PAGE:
The First Athenian Owls: Symbols of What Exactly?

On the bills and coins that we use today, we recognize the link between the words and images that appear on the objects and the powers that issued them. Images of dead presidents and inscriptions like “United States of America”, point to the authority of the federal government. We also recognize that ancillary images, such as the Lincoln Memorial, serve to define our shared heritage as the nation of We the People.

Every design element and inscription on modern US coinage is the result of a multilateral process, involving artists, members of Congress, the Commission of Fine Arts, the Citizens Coinage Advisory Committee, and the Secretary of the Treasury to find the ideal means of expressing the entwined concepts of authority and nationhood. Using coin imagery, or types in numismatic parlance, to convey these concepts seems as old as coinage itself. We don’t have to search far among Roman or Greek coins to find coin types expressly linked to the powers that issued them. It would seem a fair assumption then that coin types served these purposes from the very beginning, explicitly linking coins to political powers. This assumption is seriously challenged, however, by a number of archaic coinages including those struck in Athens.

Wappenmünze with wheel, ca. 530 BC (ANS 1944.100.24095)

The production of Athenian coinage probably started around the time that Peisistratus consolidated his tyranny in 546 BC. On the earliest series of coins are 14 different types including an amphora, triskeles, astragal, scarab, horse, horse protome, and the corresponding horse’s rear end, owl, bull, head of bull, and a wheel. An earlier generation of scholars saw in these changing types the heraldic devices of the individuals or powerful families responsible for their issue, and to this day the series is known as the Wappenmünzen (“heraldic coins”). In his elaborate schema for the Wappenmünzen published in 1924, Charles Seltman argued that the coins were produced in different parts of Attica and Euboia by various elites, including those in direct political competition with the Peisistratids. This theory receives no support today. Instead, most scholars—such as John Kroll, a specialist on Athenian coinage—have argued that the changing types are the devices of individual magistrates, notably coopted elites, working in conjunction with the Peisistratids to oversee the production of coinage.

Wappenmünze with horse’s rear end, ca. 530 BC (ANS 1944.100.24093)

Around 525 BC, Athenian coinage underwent significant changes with the introduction of the second series of coinage, the so-called gorgoniea. For the first time anywhere, it would seem, a fully developed reverse type was added to a coin; it was there where the purported devices of the individual magistrates could now be found. This innovation was accompanied by a static type on the obverse: the head of the Gorgon Medusa, a symbol associated with the Athenians’ patron deity Athena. In addition to these features, a new denomination was introduced, the tetradrachm weighing c. 17.2 g, a comparatively large coin that was twice the weight of the heaviest of the Wappenmünzen. This new denomination would serve as the corner stone of Athenian minting for the next five centuries. These rather dramatic changes have generally been explained by a reorientation of Athenian monetary policy to focus more on economic activity beyond the borders of Attica, rather than within. The Pesistratids, the explanation goes, sought to introduce a readily recognizable type for their coinage, something akin to a brand, in order to create a value-added version of one of their primary exports, silver from their mines at Laurion. Thus the commodification of their silver influenced the choice of types.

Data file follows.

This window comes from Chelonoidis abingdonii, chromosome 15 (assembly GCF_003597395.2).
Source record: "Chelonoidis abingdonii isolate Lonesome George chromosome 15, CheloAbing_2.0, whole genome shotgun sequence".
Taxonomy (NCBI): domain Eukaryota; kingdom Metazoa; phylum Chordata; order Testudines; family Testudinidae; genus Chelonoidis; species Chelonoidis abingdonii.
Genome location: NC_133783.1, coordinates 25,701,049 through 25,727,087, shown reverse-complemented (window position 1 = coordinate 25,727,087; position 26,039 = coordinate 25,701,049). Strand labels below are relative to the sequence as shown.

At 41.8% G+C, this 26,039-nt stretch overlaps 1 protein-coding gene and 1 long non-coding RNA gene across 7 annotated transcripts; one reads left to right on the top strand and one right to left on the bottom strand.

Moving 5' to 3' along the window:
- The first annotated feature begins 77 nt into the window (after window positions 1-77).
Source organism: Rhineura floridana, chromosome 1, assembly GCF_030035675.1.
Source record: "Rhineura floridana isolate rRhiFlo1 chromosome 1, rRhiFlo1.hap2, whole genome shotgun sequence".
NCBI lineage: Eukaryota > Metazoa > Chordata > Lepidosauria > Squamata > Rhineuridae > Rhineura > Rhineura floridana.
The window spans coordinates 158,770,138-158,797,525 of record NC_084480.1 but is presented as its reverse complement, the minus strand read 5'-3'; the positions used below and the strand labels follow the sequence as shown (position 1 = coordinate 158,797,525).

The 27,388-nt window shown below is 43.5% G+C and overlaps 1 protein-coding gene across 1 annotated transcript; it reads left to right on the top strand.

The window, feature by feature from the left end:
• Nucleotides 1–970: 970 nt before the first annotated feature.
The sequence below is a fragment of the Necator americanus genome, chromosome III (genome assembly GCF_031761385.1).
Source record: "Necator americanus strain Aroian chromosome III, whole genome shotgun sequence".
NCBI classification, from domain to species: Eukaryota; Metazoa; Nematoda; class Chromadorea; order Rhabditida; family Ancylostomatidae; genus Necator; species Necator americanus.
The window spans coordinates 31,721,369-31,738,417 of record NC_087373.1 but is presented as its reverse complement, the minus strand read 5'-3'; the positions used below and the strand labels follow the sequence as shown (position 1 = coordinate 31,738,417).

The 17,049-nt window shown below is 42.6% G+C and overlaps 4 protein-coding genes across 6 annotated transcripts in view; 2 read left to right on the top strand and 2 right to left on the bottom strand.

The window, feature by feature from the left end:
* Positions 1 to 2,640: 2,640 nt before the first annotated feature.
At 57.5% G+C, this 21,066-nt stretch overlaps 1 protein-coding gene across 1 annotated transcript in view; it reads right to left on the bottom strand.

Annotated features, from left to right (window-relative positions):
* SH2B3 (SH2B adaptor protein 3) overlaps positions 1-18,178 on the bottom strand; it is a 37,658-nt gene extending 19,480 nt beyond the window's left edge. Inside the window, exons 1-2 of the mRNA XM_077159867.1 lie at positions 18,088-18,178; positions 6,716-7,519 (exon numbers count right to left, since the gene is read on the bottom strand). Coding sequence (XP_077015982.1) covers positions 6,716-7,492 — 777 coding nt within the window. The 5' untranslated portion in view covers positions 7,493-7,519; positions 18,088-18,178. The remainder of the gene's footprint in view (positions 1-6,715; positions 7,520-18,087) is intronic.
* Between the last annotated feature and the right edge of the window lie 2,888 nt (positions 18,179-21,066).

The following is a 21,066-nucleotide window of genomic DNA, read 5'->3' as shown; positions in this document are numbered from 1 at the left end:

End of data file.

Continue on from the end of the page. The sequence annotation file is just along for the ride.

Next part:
Gorgoneion, ca. 525 BC (ANS 1944.100.24115)

Apparently, the Peisistratids were not completely satisfied with the design of the gorgoneia. Within only a few years it was overhauled completely with the introduction of a third series, dropping all reference—if there had been any—to individual magistrates and enhancing significantly the civic character of the coinage. The oblique reference to Athena, the gorgoneion, was replaced on the obverse by Athena herself, helmeted and in profile. Any question regarding the identity of the deity was answered by thematic continuation onto the reverse, where we find Athena’s bird, the owl at rest. Lest there still be questions of the coin’s origins, it was spelled out next to the bird: ΑΘΕ(ΝΑΙΩΝ), “of the Athenians”. There is no other Archaic coin that so completely drives home the point of its origins; and evidently it worked so well that the Athenians saw little need to change the basic design until they ceased minting tetradrachms completely in the first century BC.

“Owl” tetradrachm, ca. 510 BC (ANS 1957.172.1038)

Because the beginning of the owl coinage can be roughly dated by hoard evidence to a period that saw both the end of the Peisistratid tyranny in 510 BC and the democratic reforms in 508/7 BC, there have been several attempts to link the coinage to the political expressions of a new government and to explain the longevity of the owl coinage as a political symbol of the later Athenians’ quest to preserve freedom from tyranny. However, there is as yet no conclusive evidence to lock in the dates for the first owls. Arguments presented by John Kroll strongly suggest a starting date under the last Peisistratid tyrant Hippias; the owl coinage, and its explicit civic types, was then the result of Pesistratid economic foresight rather than a political gesture of the new democracy. Kenneth Sheedy, Gil Davis, and Damian Gore’s ongoing Archaic Coinage of Athens project at McQaurie University in Australia will no doubt shed further light on the dating problem.